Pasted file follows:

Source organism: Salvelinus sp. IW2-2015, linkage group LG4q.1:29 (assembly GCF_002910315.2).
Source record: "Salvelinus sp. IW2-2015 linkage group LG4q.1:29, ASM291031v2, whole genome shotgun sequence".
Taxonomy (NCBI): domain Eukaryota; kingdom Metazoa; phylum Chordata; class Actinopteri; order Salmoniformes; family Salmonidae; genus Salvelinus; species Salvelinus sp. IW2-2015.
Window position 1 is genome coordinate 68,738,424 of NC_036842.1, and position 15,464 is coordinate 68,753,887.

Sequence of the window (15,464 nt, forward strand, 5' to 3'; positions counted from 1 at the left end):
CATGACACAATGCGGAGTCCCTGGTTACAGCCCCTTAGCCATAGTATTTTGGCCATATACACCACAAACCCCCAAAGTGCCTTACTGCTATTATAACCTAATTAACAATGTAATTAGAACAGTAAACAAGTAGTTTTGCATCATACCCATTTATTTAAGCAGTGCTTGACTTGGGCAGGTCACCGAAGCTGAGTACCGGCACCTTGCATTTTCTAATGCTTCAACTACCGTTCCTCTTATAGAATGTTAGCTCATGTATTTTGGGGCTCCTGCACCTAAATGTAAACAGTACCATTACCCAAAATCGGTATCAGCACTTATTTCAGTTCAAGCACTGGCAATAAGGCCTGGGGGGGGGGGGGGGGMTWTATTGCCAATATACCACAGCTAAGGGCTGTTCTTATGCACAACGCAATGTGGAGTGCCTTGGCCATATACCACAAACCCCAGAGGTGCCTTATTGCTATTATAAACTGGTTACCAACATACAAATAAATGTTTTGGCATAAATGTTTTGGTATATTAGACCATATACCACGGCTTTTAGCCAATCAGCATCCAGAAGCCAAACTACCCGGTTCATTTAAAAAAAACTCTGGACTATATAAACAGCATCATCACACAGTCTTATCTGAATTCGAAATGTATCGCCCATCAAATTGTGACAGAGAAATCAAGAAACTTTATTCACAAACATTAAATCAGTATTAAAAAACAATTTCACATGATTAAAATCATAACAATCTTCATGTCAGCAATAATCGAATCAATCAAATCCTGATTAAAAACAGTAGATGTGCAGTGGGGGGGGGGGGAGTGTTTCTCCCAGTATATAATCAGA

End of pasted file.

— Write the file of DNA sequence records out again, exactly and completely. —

Source organism: Salvelinus sp. IW2-2015, linkage group LG4q.1:29 (assembly GCF_002910315.2).
Source record: "Salvelinus sp. IW2-2015 linkage group LG4q.1:29, ASM291031v2, whole genome shotgun sequence".
Taxonomy (NCBI): domain Eukaryota; kingdom Metazoa; phylum Chordata; class Actinopteri; order Salmoniformes; family Salmonidae; genus Salvelinus; species Salvelinus sp. IW2-2015.
Window position 1 is genome coordinate 68,738,424 of NC_036842.1, and position 15,464 is coordinate 68,753,887.

Sequence of the window (15,464 nt, forward strand, 5' to 3'; positions counted from 1 at the left end):
CATGACACAATGCGGAGTCCCTGGTTACAGCCCCTTAGCCATAGTATTTTGGCCATATACACCACAAACCCCCAAAGTGCCTTACTGCTATTATAACCTAATTAACAATGTAATTAGAACAGTAAACAAGTAGTTTTGCATCATACCCATTTATTTAAGCAGTGCTTGACTTGGGCAGGTCACCGAAGCTGAGTACCGGCACCTTGCATTTTCTAATGCTTCAACTACCGTTCCTCTTATAGAATGTTAGCTCATGTATTTTGGGGCTCCTGCACCTAAATGTAAACAGTACCATTACCCAAAATCGGTATCAGCACTTATTTCAGTTCAAGCACTGGCAATAAGGCCTGGGGGGGGGGGGGGGGMTWTATTGCCAATATACCACAGCTAAGGGCTGTTCTTATGCACAACGCAATGTGGAGTGCCTTGGCCATATACCACAAACCCCAGAGGTGCCTTATTGCTATTATAAACTGGTTACCAACATACAAATAAATGTTTTGGCATAAATGTTTTGGTATATTAGACCATATACCACGGCTTTTAGCCAATCAGCATCCAGAAGCCAAACTACCCGGTTCATTTAAAAAAAACTCTGGACTATATAAACAGCATCATCACACAGTCTTATCTGAATTCGAAATGTATCGCCCATCAAATTGTGACAGAGAAATCAAGAAACTTTATTCACAAACATTAAATCAGTATTAAAAAACAATTTCACATGATTAAAATCATAACAATCTTCATGTCAGCAATAATCGAATCAATCAAATCCTGATTAAAAACAGTAGATGTGCAGTGGGGGGGGGGGGAGTGTTTCTCCCAGTATATAATCAGA